What happens now that phones can see?
Photos give us a window to the world -- our own experiences can only show us so much. Photos give us a richness of experience and perspective that we would otherwise be devoid of. The sudden existence of billions of smart phones, which take trillions of photos and videos per year, has given us the biggest increase we’ve seen yet in rich user data -- and now we have the technology to start to make sense of that data.
With this new technology, it’s now possible to analyze photos for myriad applications. For example, at Jetpac we use 100s of millions of travel photos shared on Instagram to develop the Jetpac City Guides app, and do object recognition on the photos to be able to recommend places such as restaurants with patios (from the blue skies in the photos), hipster bars (by the unusually high number of mustaches we spot in photos), and the best coffee shops (from the highest proportion of latte art in photos). We've also now developed deep learning AI technology to broaden our ability to be able to recognize all objects in photos. Putting deep learning on the iPhone (Spotter by Jetpac) means we can now recognize many objects from the iPhone's real-time video feed, locally on the phone. Having minimized the technology significantly, we also have room to allow you to train the phone to recognize a specific object (Deep Belief by Jetpac).
It's worth taking a moment to marvel that computer vision algorithms have come a long way, and what was previously the province of super computers, is now being done on your smart phone, in milliseconds, in the palm of your hand.
Now, it's no human intellect, but for the first time, the phone can "see" -- and it can also handle the massive amount of data it consumes. It can not only place a phone call, send a text or like your grandma’s status update, but phones can also make sense of what they are looking at by recognizing objects and scenes. Check out the amazing capabilities this gives us:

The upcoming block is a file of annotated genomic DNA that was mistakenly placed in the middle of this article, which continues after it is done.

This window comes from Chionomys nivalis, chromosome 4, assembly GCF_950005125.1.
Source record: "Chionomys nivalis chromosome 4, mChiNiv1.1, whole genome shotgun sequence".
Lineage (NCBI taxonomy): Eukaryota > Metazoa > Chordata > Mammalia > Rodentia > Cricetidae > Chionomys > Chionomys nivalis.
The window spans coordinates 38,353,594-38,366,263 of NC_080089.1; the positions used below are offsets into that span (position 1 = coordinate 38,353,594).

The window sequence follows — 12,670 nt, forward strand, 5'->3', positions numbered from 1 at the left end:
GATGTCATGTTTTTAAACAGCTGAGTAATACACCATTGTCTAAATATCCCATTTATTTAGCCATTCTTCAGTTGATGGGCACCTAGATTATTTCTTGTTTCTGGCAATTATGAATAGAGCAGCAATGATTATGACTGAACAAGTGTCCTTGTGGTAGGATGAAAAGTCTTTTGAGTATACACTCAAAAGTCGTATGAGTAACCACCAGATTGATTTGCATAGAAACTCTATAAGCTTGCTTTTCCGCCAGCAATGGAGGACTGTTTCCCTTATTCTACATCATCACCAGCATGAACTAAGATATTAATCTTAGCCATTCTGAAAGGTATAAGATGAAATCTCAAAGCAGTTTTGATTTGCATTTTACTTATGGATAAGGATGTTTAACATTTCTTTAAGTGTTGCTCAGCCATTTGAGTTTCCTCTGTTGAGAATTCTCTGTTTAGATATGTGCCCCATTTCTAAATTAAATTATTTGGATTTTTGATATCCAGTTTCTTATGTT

Photo/video tagging and search
Have you ever scrolled through your photos on your phone, looking for a particular one? Every wanted to be able to search for "the one with me and my sister next to the tree by the beach"? Instead of scrolling through endless selfies and photos of cats, you can now use tags for all your photos, describing what’s in them, and enable a targeted search. Film and TV companies will now be able to search through their movie archives for the frame with the shark tornado in it. Private investigators will be able to remember whether it was the ballroom they saw the candlestick in.
Automatic camera filters/settings
Alongside the existing smartphone camera sensors and settings, imagine having a particular set of default settings if the phone recognizes that the scene is a ski slope, a beach or a nightclub? With real-time recognition of the video stream coming through the camera before the shutter button is pressed, the phone would be ready for the conditions before you.
Automatic home security alerts
Cameras on phones can certainly take killer photos, but they can also do much more than that. They can take your pulse, give you an impromptu flashlight and they can even protect your home. Want to lock your cat flap against raccoons, or even cats other than yours? With Spotter and Deep Belief on even lower-end devices like the Raspberry Pi, you can avoid having to duct tape your iPhone to the back door, and throw a cheap device with a battery at the problem of recognizing which animal this way comes. It wouldn't even need to be networked.
Mobile Search and Rescue
Phones don’t have a corner on the market of device visibility. Internet of Things devices, robots and drones also share similar vision-wielding capacities. People who have trouble moving around their houses could send a robot to look for their car keys. Drones could look for that missing cow in a farmer's field. As some media outlets have shown ad nauseam, satellites could figure out with parts of the ocean had possible matches for missing airplane debris.
Ever looked at food in a foreign market and wondered what it is? Ever wanted to tell your kids what kind of bird is chirping from the tree? Want to know the breed of dog that is looking for a home at the dog shelter? Ever wondered if a plant that your child just rolled over was poison oak? Well with the power of object recognition, you could figure out if your child needs some calamine lotion.
We live in a visual world, and the amount of image data we have access to is exploding. Now that the phone can see, and technology like Jetpac's can help us make sense of image data, we're going to be able to make a lot more sense of our world.
Let me know if you have any suggestions for other applications of the technology.
Julian Green is the co-founder and CEO of Jetpac, the company behind the Webby Award-winning Jetpac City Guides, Spotter by Jetpac and Deep Belief by Jetpac apps. He is a serial entrepreneur who also co-founded Houzz and is a leading authority on mobile, social and ecommerce. Follow him on Twitter: @juliangreensf.